Stop Hating On Darkness.

Via HawaH
on Aug 21, 2012
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Why do we often associate darkness with evil?

It’s a common analogy, used as a teaching tool in many settings. You’ve heard it I’m sure? The light is good and the dark is evil.  Even Dr. Martin Luther King, Jr. reinforced this allegory:

Darkness cannot drive out darkness; only light can do that.
Hate cannot drive out hate; only love can do that.

With these words, Dr. King correlates darkness with hate. And he’s not alone.

Over the years, I’ve stumbled upon enlightened teachers, in all shades of complexion, having a hard time breaking out of the mental conditioning that white is good and black is bad. Although seeming harmless to many, for someone with dark skin complexion the effects of this analogy can cause a psychological impression beyond what appears on the surface.

In the 1940s, Dr. Kenneth Bancroft Clark designed a test to study the psychological effects of segregation on black children. In his “Doll Test” Dr. Clark used four plastic, diaper-clad dolls, identical in everything except color. They showed the dolls to black children between the ages of three and seven and asked them questions to determine racial awareness and preference. Almost all of the children were able to identify the race of the dolls; however, when asked which they preferred, the majority selected the white doll and attributed positive characteristics to it.

Dr. Clark’s famous “Doll Test” was later used in the 1950s as expert social science testimony in a number of legal cases and was endorsed by 35 leading social scientists. The Supreme Court specifically cited his 1950 paper on the “Doll Test” in their Brown vs. Board of Education landmark decision. This gave teachers and educators the knowledge and responsibility to know how analogies negatively impact the subconscious self-image of our children (and adults).

Malcolm X also spent time in his speeches addressing this negative association with color that Dr. Clark scientifically explored. He observed that in the fifth edition of Webster’s Collegiate Dictionary, the word “white” was partially defined as, “Free from spot or blemish, innocent, pure, without evil intent, harmless, honest, square dealing and honorable.”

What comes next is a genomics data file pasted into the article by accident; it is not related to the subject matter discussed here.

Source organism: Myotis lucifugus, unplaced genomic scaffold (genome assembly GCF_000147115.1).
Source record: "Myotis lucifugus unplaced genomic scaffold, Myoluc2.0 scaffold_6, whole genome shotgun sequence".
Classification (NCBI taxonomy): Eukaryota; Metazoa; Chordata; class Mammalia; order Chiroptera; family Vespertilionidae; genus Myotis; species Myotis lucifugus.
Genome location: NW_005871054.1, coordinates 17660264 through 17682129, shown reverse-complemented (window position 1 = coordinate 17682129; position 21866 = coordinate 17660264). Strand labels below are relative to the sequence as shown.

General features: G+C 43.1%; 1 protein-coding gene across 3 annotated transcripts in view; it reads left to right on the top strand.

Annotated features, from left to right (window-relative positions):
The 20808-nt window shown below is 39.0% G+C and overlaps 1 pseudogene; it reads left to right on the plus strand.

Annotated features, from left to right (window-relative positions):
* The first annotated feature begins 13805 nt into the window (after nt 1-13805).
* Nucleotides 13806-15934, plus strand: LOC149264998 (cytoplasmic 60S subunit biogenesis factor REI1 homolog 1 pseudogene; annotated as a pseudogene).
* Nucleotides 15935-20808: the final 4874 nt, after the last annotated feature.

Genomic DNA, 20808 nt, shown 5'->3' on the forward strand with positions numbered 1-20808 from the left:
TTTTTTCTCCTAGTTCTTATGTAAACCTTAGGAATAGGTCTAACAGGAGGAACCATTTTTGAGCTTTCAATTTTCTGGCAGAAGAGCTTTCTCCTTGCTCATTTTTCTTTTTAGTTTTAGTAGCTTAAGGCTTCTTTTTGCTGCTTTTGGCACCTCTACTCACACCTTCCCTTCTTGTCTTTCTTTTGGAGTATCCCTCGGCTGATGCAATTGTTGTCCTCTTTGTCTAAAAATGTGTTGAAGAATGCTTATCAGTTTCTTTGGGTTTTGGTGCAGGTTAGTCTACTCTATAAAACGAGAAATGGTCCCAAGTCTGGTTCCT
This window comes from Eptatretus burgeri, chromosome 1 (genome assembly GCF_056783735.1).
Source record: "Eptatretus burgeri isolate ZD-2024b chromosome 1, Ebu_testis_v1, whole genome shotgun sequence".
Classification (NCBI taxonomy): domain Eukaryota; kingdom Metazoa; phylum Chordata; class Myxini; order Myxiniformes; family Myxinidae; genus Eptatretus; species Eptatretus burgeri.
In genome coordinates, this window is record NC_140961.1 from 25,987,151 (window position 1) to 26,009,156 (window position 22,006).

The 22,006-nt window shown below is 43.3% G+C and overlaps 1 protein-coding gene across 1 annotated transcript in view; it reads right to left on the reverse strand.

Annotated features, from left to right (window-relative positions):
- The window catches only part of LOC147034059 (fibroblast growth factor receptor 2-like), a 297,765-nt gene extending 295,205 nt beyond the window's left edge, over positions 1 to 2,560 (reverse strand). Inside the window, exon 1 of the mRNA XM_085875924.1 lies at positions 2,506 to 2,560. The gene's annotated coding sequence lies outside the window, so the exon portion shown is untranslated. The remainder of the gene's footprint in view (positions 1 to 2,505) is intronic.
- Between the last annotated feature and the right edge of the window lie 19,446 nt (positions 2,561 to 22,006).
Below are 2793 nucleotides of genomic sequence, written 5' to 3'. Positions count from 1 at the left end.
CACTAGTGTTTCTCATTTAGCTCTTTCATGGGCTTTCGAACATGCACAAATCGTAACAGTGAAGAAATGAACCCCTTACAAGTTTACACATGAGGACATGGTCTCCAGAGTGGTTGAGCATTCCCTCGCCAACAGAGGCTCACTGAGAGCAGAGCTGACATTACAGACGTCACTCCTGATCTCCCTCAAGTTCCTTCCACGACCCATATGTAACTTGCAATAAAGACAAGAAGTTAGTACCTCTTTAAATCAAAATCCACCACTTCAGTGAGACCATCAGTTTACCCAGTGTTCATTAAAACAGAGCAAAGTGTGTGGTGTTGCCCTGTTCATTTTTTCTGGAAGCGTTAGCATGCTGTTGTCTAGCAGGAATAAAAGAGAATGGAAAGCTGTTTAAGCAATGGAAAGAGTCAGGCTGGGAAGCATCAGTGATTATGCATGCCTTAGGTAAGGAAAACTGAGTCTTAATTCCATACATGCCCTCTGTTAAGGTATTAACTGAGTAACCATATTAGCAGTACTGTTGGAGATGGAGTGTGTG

Meanwhile, the word black contained in its definition, “Foul, evil, ugly, hatred, utterly dismal or gloomy, sullen, hostile, outrageously wicked, indicating disgrace or dishonor.” Malcolm X believed these unfair definitions furthered implicit stereotypes and deepened the internalized oppression and self-hatred that black people were already working so hard to overcome.

The phenomenon of negative color association with darkness still rapes the psyche and self-image of people around the world today.

Skin lightening soaps and creams are commonly used by millions of people in African and Asian nations, as well as amongst dark skin populations living in North America and Europe. A 2008 study conducted by the World Health Organization discovered that 77 percent of Nigerians, 59 percent of Togolese and 35 percent of South Africans used skin-lightening products on a regular basis.  Meanwhile, a 2011 study in India saw 61 percent of the dermatological market consisting of skin lightening products.

If you study the complexion of Bollywood actors and magazine models in India, you’ll find that the whiter your skin the greater chance you’ll have of being cast in the star role. Fascinatingly enough, in the industrialized world amongst whites, the opposite pattern sometimes occurs. Spending hours in the sun or a tanning salon has become a prescription for beauty, simply proving that the moon is always darker on the other side.

For what are these things that we know of as darkness and lightness?
Do they have any objective meaning besides what we have socially superimposed?

Perhaps humans are afraid of the dark because our ability to survive decreases. Come nighttime we become fearful because our eyes are not very discerning. We’re more susceptible to a surprise attack because we do not know what is in our surroundings. A fear of darkness is natural for humans, but does that make darkness “bad” or “evil?” Subjectively, perhaps for humans it does, but how about for a bat, owl or other nocturnal creature?